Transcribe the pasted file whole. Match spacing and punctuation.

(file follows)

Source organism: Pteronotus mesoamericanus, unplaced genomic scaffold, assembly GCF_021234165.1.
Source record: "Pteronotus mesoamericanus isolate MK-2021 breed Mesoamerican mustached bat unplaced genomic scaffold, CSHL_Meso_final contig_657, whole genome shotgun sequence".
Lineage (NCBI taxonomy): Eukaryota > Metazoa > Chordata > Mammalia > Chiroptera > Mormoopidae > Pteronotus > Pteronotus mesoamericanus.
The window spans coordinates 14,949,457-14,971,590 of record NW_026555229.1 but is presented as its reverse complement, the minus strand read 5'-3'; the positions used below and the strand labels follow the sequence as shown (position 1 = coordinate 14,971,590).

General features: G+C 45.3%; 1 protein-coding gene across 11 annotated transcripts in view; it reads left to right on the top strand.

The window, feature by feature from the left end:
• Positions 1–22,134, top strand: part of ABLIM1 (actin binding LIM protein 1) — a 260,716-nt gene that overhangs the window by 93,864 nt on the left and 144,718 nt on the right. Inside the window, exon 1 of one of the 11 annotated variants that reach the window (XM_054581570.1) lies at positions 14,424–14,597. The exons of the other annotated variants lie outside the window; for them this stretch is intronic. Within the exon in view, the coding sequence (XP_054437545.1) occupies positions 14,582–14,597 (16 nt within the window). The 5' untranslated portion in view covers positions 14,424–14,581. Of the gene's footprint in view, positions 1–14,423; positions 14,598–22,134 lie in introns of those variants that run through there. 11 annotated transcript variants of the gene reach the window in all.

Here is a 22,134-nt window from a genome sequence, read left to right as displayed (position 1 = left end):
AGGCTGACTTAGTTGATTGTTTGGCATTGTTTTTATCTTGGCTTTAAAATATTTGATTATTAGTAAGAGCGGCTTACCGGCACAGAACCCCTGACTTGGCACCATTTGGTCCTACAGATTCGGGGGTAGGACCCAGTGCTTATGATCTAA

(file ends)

Source organism: Pteronotus mesoamericanus, unplaced genomic scaffold, assembly GCF_021234165.1.
Source record: "Pteronotus mesoamericanus isolate MK-2021 breed Mesoamerican mustached bat unplaced genomic scaffold, CSHL_Meso_final contig_657, whole genome shotgun sequence".
Lineage (NCBI taxonomy): Eukaryota > Metazoa > Chordata > Mammalia > Chiroptera > Mormoopidae > Pteronotus > Pteronotus mesoamericanus.
The window spans coordinates 14,949,457-14,971,590 of record NW_026555229.1 but is presented as its reverse complement, the minus strand read 5'-3'; the positions used below and the strand labels follow the sequence as shown (position 1 = coordinate 14,971,590).

General features: G+C 45.3%; 1 protein-coding gene across 11 annotated transcripts in view; it reads left to right on the top strand.

The window, feature by feature from the left end:
• Positions 1–22,134, top strand: part of ABLIM1 (actin binding LIM protein 1) — a 260,716-nt gene that overhangs the window by 93,864 nt on the left and 144,718 nt on the right. Inside the window, exon 1 of one of the 11 annotated variants that reach the window (XM_054581570.1) lies at positions 14,424–14,597. The exons of the other annotated variants lie outside the window; for them this stretch is intronic. Within the exon in view, the coding sequence (XP_054437545.1) occupies positions 14,582–14,597 (16 nt within the window). The 5' untranslated portion in view covers positions 14,424–14,581. Of the gene's footprint in view, positions 1–14,423; positions 14,598–22,134 lie in introns of those variants that run through there. 11 annotated transcript variants of the gene reach the window in all.

Here is a 22,134-nt window from a genome sequence, read left to right as displayed (position 1 = left end):
AGGCTGACTTAGTTGATTGTTTGGCATTGTTTTTATCTTGGCTTTAAAATATTTGATTATTAGTAAGAGCGGCTTACCGGCACAGAACCCCTGACTTGGCACCATTTGGTCCTACAGATTCGGGGGTAGGACCCAGTGCTTATGATCTAA